He said that what was even “more strange” was that the warrant that the prosecution obtained on June 23, 2021 had not been disclosed as per order of court.
“This highlights the quagmire and I want the court to take note. Isn’t it more than coincidence that the first search warrant where they asked to search the iPad and grey phone belonging to Latham and they got that order for it to be searched and those items never went to Barbados to be searched, but the red Samsung that was taken before the warrant was issued was the only one to go?
“It highlights the problem because this offends the nostrils of justice because disclosure has not been done,” Connell said.
However, the prosecutor asked the lawyer to cite the legal authority upon which he was making the objection.
She said that another witness could speak to the issue about which devices were sent to Barbados.
“Bad practice has become so prevalent that the prosecutor, from her submission, has no respect for your order. The court made an order for disclosure. I don’t understand how she can say disclosure is ongoing. There is an order for disclosure that must be complied with. The warrant falls within the boundaries pre your order. Therefore, it should have been disclosed before, in compliance with your order.”
The lawyer said he, therefore, did not need to cite any legal authority to support his objection to the warrant being tendered in evidence.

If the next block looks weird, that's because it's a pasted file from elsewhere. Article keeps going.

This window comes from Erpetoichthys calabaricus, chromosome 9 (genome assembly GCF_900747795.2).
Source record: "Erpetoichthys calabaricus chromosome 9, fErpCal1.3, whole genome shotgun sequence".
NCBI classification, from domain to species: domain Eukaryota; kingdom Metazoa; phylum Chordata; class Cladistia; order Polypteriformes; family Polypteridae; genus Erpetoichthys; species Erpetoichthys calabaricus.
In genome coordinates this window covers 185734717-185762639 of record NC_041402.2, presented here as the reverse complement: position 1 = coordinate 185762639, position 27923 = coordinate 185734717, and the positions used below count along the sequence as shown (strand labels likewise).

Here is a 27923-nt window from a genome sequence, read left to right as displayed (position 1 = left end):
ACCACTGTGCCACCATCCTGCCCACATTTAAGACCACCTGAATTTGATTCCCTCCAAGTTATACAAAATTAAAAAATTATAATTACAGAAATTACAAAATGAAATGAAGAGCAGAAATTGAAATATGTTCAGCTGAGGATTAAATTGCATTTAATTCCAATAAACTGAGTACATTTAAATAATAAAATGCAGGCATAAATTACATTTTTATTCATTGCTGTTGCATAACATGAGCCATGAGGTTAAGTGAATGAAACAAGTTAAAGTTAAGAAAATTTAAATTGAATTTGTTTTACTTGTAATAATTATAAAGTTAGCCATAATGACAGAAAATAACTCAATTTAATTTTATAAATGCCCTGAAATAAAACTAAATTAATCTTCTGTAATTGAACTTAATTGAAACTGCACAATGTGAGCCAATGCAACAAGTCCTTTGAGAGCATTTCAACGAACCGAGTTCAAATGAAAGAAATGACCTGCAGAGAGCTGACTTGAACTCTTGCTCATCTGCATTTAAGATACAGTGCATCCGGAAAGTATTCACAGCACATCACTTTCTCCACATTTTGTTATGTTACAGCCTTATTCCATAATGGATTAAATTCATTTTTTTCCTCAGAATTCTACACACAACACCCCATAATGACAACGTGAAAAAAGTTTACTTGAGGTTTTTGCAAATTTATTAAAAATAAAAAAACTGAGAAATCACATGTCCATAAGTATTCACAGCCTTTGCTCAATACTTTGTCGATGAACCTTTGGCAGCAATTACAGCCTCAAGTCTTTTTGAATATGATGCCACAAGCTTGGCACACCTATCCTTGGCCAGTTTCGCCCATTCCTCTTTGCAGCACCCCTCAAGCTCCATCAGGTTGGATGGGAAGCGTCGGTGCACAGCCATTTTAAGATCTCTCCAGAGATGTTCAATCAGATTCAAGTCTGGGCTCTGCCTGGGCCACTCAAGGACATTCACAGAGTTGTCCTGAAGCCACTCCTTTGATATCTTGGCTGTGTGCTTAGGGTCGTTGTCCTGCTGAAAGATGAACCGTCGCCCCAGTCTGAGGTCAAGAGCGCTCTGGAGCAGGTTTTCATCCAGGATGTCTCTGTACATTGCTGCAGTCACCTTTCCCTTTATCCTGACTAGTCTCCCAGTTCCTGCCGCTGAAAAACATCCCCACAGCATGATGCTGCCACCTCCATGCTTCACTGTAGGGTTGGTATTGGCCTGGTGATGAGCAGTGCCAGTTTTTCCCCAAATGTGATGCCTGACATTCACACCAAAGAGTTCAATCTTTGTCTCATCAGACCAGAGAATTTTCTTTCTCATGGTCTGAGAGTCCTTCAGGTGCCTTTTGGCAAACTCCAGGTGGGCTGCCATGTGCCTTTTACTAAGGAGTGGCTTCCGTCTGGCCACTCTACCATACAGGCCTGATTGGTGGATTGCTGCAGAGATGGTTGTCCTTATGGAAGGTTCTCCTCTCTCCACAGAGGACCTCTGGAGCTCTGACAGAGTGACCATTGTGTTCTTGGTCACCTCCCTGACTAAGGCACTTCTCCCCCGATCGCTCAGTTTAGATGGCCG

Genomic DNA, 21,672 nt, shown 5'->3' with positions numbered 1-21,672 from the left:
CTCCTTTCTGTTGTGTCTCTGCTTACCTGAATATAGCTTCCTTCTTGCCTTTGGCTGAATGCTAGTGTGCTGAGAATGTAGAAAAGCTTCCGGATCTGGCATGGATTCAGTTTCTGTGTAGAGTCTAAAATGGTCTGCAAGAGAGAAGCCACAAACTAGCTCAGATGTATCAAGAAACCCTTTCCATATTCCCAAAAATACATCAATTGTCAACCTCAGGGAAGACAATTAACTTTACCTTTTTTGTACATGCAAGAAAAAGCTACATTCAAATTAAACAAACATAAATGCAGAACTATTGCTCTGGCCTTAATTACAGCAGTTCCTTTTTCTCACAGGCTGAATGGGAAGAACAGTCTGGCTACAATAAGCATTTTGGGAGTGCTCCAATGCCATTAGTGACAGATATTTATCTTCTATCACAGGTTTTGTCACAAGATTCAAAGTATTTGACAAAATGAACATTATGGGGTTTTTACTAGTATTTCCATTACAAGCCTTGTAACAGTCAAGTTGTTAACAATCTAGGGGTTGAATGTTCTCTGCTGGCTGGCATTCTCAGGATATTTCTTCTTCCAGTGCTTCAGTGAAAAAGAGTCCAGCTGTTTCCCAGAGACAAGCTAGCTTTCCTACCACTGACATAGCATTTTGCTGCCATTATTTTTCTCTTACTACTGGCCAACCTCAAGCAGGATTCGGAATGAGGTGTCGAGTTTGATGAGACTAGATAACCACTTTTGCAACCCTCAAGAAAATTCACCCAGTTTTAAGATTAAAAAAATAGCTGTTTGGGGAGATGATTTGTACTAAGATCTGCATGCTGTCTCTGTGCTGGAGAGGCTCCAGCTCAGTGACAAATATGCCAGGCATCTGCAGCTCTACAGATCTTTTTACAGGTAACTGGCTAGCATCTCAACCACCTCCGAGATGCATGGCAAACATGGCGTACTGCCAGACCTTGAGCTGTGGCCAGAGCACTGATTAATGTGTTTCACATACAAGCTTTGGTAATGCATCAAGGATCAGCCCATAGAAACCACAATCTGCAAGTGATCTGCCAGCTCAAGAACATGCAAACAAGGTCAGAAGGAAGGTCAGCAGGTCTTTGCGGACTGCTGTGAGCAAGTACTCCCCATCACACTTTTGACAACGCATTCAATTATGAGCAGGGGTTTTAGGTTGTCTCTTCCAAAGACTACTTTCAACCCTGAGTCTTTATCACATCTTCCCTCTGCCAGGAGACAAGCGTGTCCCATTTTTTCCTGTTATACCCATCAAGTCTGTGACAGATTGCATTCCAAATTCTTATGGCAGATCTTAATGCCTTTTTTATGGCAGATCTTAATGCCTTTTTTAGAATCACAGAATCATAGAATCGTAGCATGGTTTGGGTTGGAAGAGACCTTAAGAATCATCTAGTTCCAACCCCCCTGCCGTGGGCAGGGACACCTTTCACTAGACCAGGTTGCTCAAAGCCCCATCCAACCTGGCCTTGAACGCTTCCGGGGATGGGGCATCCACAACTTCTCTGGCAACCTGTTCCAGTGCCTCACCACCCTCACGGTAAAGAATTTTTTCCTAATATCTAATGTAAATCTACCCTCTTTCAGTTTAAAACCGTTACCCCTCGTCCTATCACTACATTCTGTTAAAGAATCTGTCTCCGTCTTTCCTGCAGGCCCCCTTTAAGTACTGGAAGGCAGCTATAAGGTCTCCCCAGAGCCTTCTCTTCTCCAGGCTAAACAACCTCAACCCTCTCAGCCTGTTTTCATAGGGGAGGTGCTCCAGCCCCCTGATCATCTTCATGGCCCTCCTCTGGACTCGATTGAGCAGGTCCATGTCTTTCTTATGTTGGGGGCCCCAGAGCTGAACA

“Just like the defence, the prosecution must respect your order. I am trained to respect your order. If they come now and say, before the very court that gave the order, to explain why they should comply with your order — common sense is not common.”
Jackson-Richards began saying that it is not the prosecution’s practice to disrespect the court.
However, the magistrate did not entertain her, adding that she thought the prosecutor was going to cite an authority in her favour.
Ellis-Browne reiterated the order in January for disclosure.
The prosecutor responded that all the documents that were in the prosecution’s possession were disclosed.
“This is a document that after I got conduct of the matter, I realised and asked for it,” the prosecutor said.
The magistrate said the prosecutor’s explanation made the matter worse.
“Someone in your team who had the document — and that team includes the investigation team — did not see it fit to pass it. Let’s move on.”
Connell then rose and attempted to cite authority in his favour, but the magistrate did not entertain him, saying that the court had ruled on the matter.
The prosecutor made an application for the red and black cellphone to be tendered in evidence.
“What is the purpose for tendering it?” Connell asked the court.
The magistrate said that is for the prosecution to say.
“They may have something up their sleeve,” Ellis-Browne said.
Connell did not object to the phone being tendered and it was entered into evidence.
Latham is being tried on 13 charges of official corruption, burglary, sale of firearms without a dealer’s licence, sale of ammunition without a dealer’s licence, possession of a firearm without a licence, possession of ammunition without a licence, possession of a prohibited weapon without authorisation of the minister, and possession of criminal property.